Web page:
Maybe it’s possible already but I’ve not spotted how.
I’ve been trying to optimise some SQL queries that I’m running in the new DB Reader node and would like to be able to get a more responsive update on progress from the DB Reader node.
Would it be possible to every n rows extracted from the ResultSet or written to the output table to update the node progress to indicate the number of results processed? At the moment I only seem to be able to get a status indicating it is running.
We’ve been having some issues since needing to rely on VPN and it would be helpful if a user could get some feel for whether something has gone wrong or if it’s just a slow process. This would help somewhat towards that.
Hi there @swebb,
hoovering over “running status” gives you number of rows already read. Does it help?
Hrm, that’s the feature I was asking for but I don’t seem to be seeing that my end.
I’ll do some investigation
If I do a simple SELECT * FROM schema.table (mariadb using the mysql connection node and fetch size of 1000) I can observe the following behaviour.
Run the DB Reader now:
- Monitoring the MariaDB server I see the connection state switch between Sending data and writing to net. While I see a live connection the node reports ‘Executing - Executing query…’
- When the DB server shows the query has finished only then do I see some progress reporting the number of rows read
When running my more complex query I only ever see ‘Executing - Executing query…’ as the progress text.
If I follow along in task manager step 1 corresponds with high network traffic and step 2 shows none/minimal.
Seems I’ve been operating under an incorrect assumption on what is happening. I had been thinking I could see progress in a similar way to this trivial demo:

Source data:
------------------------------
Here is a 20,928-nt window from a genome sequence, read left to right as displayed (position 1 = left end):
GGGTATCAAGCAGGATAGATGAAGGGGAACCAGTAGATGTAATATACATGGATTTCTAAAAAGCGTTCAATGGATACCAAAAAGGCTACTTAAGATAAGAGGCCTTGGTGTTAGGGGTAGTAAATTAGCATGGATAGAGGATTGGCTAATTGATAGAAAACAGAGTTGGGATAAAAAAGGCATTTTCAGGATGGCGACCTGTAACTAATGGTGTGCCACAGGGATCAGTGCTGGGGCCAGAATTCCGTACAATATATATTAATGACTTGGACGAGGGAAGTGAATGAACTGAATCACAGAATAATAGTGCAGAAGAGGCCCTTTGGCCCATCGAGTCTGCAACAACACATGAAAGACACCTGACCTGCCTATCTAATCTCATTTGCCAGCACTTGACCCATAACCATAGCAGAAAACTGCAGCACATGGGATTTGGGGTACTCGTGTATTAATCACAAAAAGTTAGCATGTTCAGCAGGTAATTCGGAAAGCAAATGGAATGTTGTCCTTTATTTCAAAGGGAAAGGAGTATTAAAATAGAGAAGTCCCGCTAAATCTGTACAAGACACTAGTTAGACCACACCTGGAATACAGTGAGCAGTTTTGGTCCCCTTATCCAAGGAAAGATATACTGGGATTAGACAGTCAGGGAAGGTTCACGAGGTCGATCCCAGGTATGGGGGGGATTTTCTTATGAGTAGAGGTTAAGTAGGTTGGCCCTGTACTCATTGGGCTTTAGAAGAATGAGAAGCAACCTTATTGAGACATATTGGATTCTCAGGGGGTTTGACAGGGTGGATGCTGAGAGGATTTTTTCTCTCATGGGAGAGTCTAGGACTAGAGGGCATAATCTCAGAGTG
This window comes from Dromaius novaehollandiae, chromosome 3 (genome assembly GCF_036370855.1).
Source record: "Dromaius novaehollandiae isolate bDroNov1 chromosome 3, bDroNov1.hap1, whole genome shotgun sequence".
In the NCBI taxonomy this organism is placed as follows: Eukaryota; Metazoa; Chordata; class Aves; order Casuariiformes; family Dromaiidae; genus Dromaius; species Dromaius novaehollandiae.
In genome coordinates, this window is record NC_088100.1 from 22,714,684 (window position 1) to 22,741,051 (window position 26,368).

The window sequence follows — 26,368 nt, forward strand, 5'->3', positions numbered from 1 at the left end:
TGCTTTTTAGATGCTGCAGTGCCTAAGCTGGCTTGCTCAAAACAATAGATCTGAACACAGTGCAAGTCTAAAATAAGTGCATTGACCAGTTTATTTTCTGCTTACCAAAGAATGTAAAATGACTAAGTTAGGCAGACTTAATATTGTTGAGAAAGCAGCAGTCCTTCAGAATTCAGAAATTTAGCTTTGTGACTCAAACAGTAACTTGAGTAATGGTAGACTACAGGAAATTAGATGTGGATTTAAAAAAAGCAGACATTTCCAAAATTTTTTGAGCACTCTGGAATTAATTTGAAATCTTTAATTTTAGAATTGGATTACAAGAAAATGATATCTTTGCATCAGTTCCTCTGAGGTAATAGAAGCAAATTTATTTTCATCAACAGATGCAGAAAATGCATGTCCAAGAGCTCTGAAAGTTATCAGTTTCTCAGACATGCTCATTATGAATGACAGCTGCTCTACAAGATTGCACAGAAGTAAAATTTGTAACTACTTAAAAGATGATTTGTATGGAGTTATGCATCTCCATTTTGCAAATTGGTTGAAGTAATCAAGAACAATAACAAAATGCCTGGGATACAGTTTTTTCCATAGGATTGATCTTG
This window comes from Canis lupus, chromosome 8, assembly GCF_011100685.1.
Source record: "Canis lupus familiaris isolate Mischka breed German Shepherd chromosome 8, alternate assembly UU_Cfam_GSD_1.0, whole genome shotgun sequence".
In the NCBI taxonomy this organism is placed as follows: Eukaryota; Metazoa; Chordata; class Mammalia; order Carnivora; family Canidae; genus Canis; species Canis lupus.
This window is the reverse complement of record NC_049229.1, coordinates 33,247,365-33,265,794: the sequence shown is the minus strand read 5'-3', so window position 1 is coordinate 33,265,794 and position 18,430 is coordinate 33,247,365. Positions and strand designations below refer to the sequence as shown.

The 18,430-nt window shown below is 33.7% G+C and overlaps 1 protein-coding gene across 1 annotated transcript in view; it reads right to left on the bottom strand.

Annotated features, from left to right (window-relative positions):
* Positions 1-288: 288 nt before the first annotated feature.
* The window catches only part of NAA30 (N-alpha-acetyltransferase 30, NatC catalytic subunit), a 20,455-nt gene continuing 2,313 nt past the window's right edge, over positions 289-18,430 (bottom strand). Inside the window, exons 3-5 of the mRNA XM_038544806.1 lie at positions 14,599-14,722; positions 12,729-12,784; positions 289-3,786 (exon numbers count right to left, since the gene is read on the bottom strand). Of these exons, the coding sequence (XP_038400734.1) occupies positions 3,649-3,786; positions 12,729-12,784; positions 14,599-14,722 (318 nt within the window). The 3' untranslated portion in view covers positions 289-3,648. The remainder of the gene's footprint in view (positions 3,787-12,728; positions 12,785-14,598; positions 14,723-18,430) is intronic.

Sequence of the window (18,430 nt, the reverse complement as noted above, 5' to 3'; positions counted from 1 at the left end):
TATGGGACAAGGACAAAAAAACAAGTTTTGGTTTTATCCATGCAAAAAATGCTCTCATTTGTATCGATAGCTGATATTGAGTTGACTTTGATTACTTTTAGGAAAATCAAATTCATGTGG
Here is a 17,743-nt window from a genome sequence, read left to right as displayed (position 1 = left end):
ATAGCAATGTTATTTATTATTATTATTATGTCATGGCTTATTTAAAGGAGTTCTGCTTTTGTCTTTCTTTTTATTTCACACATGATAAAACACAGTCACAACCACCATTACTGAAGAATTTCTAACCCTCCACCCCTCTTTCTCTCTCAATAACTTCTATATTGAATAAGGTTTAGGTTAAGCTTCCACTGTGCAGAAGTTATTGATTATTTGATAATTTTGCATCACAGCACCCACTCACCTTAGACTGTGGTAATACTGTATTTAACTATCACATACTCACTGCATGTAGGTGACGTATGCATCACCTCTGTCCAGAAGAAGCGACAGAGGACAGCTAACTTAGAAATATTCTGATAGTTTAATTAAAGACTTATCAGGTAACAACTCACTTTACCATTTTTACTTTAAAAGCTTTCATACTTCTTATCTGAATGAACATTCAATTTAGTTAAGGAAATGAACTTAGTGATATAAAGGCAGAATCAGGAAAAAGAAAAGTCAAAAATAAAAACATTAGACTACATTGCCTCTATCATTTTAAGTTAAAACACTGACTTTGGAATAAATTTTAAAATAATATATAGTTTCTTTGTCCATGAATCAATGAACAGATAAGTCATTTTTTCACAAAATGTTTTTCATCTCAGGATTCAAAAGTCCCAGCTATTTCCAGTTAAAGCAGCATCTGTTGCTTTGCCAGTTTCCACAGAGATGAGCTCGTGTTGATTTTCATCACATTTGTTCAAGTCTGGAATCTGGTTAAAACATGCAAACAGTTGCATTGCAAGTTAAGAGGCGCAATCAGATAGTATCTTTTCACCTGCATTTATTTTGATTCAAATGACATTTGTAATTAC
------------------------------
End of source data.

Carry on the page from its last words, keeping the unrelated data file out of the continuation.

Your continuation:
But it doesn’t look like KNIME is processing in the same way.
Can’t you fetch the metadata? IF connected you should see a return there
hmmm. Not sure why and how on this one. Maybe it is due VPN, maybe to DB/JDBC or maybe there is place for improvement. Let’s wait and see!
@webstar Yes indeed that would help identify if the connection/session provided by the upstream node is active and helps to check prior to execution. Thisis a good tip for me to pass on to people thank you.
Though what I’m really after is getting as feel for what the node is currently up to. I’ve had a few complaints of ‘this hasn’t finished and it’s been 3 hours’ then later followed up with ‘it’s done now’. It’s hard for a user to tell after starting whether they are in a long processing issue or a the connection actually dropped and the KNIME node shouldn’t actually be trying to process anymore - for this query anyway as we’re not getting the processed rows feedback that some queries are giving.
@ipazin I’m going to be off for a week, if no ones popped in with an answer by the time I’m back I think I’ll have a look at the code and see if I can spot anything. More out of curiosity than a belief there’s something wrong.
Thanks both for the replies so far
when fetching data from the database KNIME is basically doing the same as you in your code example. The problem is that the MySQL/MariaDB driver by default either retrieves all rows into memory before returning the ResultSet or one by one (see ResultSet in the MySQL Connector documentation).
KNIME tries to report as much progress as possible but once the query is send to the database (stat.executeQuery()) all we can do is wait for the ResultSet to return. Let me know if you have a good idea to provide more progress here using the JDBC API.